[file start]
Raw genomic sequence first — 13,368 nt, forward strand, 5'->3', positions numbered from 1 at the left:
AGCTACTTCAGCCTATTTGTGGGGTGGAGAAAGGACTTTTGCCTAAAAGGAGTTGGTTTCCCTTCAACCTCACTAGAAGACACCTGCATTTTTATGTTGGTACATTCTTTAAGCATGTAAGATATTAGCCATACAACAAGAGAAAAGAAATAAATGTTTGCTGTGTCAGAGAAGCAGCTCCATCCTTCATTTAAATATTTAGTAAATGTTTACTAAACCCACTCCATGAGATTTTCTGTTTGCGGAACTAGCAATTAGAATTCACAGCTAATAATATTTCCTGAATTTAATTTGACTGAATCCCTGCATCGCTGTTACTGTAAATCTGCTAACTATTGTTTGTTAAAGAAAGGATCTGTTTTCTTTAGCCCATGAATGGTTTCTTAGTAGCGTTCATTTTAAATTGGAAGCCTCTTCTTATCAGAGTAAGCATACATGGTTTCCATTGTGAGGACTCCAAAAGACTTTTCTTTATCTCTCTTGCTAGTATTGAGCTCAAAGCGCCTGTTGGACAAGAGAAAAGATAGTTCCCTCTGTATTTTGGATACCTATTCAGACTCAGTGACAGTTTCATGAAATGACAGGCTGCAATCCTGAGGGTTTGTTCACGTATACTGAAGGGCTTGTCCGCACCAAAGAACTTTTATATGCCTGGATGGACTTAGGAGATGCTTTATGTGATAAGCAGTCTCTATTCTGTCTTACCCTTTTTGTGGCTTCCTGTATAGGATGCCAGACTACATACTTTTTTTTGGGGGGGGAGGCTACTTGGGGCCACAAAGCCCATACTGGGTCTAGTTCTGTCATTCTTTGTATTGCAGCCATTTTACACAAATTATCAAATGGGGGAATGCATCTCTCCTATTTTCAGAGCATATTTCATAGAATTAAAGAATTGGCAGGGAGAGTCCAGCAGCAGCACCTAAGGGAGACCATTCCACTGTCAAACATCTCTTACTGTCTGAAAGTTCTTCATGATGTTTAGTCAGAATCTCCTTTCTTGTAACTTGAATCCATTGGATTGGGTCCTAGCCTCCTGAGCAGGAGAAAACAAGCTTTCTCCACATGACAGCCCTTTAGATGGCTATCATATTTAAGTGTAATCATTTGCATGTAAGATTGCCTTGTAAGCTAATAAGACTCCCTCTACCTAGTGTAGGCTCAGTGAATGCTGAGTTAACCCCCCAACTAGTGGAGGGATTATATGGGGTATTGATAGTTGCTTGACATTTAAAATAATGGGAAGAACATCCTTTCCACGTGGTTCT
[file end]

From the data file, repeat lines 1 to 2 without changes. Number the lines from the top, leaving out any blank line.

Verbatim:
Raw genomic sequence first — 13,368 nt, forward strand, 5'->3', positions numbered from 1 at the left:
AGCTACTTCAGCCTATTTGTGGGGTGGAGAAAGGACTTTTGCCTAAAAGGAGTTGGTTTCCCTTCAACCTCACTAGAAGACACCTGCATTTTTATGTTGGTACATTCTTTAAGCATGTAAGATATTAGCCATACAACAAGAGAAAAGAAATAAATGTTTGCTGTGTCAGAGAAGCAGCTCCATCCTTCATTTAAATATTTAGTAAATGTTTACTAAACCCACTCCATGAGATTTTCTGTTTGCGGAACTAGCAATTAGAATTCACAGCTAATAATATTTCCTGAATTTAATTTGACTGAATCCCTGCATCGCTGTTACTGTAAATCTGCTAACTATTGTTTGTTAAAGAAAGGATCTGTTTTCTTTAGCCCATGAATGGTTTCTTAGTAGCGTTCATTTTAAATTGGAAGCCTCTTCTTATCAGAGTAAGCATACATGGTTTCCATTGTGAGGACTCCAAAAGACTTTTCTTTATCTCTCTTGCTAGTATTGAGCTCAAAGCGCCTGTTGGACAAGAGAAAAGATAGTTCCCTCTGTATTTTGGATACCTATTCAGACTCAGTGACAGTTTCATGAAATGACAGGCTGCAATCCTGAGGGTTTGTTCACGTATACTGAAGGGCTTGTCCGCACCAAAGAACTTTTATATGCCTGGATGGACTTAGGAGATGCTTTATGTGATAAGCAGTCTCTATTCTGTCTTACCCTTTTTGTGGCTTCCTGTATAGGATGCCAGACTACATACTTTTTTTTGGGGGGGGAGGCTACTTGGGGCCACAAAGCCCATACTGGGTCTAGTTCTGTCATTCTTTGTATTGCAGCCATTTTACACAAATTATCAAATGGGGGAATGCATCTCTCCTATTTTCAGAGCATATTTCATAGAATTAAAGAATTGGCAGGGAGAGTCCAGCAGCAGCACCTAAGGGAGACCATTCCACTGTCAAACATCTCTTACTGTCTGAAAGTTCTTCATGATGTTTAGTCAGAATCTCCTTTCTTGTAACTTGAATCCATTGGATTGGGTCCTAGCCTCCTGAGCAGGAGAAAACAAGCTTTCTCCACATGACAGCCCTTTAGATGGCTATCATATTTAAGTGTAATCATTTGCATGTAAGATTGCCTTGTAAGCTAATAAGACTCCCTCTACCTAGTGTAGGCTCAGTGAATGCTGAGTTAACCCCCCAACTAGTGGAGGGATTATATGGGGTATTGATAGTTGCTTGACATTTAAAATAATGGGAAGAACATCCTTTCCACGTGGTTCT